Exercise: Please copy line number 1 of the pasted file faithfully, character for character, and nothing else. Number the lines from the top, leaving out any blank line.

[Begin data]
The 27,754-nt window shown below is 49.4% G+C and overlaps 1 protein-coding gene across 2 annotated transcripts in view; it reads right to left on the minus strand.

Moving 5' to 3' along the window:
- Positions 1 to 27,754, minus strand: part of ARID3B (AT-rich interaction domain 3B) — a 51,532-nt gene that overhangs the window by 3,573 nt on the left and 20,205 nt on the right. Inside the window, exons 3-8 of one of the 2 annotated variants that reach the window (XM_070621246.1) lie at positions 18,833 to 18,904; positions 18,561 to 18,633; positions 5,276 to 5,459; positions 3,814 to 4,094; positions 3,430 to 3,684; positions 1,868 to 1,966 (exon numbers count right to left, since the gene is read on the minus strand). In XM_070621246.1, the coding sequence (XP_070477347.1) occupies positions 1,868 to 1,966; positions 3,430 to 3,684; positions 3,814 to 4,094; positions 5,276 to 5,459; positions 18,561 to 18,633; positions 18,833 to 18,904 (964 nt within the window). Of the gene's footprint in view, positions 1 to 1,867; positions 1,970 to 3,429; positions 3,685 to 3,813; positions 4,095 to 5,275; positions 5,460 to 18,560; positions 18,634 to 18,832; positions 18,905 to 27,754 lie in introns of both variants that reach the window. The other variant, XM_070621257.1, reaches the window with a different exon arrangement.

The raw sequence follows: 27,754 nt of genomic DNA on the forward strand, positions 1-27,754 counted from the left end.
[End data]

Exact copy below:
The 27,754-nt window shown below is 49.4% G+C and overlaps 1 protein-coding gene across 2 annotated transcripts in view; it reads right to left on the minus strand.